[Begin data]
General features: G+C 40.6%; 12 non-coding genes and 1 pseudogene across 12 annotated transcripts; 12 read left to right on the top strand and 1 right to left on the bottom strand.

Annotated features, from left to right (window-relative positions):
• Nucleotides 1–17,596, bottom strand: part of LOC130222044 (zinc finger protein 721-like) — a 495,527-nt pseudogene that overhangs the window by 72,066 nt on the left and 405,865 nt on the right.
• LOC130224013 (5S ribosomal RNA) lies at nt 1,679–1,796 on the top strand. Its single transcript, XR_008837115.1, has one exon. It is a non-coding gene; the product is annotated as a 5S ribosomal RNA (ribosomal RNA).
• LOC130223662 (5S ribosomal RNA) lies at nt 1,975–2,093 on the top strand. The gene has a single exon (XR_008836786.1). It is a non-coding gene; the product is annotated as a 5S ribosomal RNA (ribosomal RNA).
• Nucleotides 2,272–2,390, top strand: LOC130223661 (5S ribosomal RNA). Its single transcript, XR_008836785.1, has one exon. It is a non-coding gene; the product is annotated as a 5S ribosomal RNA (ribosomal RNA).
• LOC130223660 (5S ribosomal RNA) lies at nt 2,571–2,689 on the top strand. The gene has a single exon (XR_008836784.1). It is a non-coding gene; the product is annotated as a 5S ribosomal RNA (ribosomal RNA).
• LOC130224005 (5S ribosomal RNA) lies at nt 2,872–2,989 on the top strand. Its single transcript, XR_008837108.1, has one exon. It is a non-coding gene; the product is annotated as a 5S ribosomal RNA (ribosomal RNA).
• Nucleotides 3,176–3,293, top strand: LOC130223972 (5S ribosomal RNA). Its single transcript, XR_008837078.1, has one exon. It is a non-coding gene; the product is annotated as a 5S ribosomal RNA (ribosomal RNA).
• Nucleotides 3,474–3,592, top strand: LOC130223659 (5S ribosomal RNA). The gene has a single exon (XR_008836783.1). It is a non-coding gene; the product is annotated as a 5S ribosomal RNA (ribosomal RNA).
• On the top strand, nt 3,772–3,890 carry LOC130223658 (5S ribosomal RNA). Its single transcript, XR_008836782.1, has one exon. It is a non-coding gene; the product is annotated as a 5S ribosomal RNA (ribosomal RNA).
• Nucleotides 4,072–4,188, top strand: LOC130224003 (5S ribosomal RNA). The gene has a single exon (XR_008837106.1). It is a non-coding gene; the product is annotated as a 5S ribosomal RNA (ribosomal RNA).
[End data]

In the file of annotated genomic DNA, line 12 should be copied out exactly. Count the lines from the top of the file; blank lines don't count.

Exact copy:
• Nucleotides 4,072–4,188, top strand: LOC130224003 (5S ribosomal RNA). The gene has a single exon (XR_008837106.1). It is a non-coding gene; the product is annotated as a 5S ribosomal RNA (ribosomal RNA).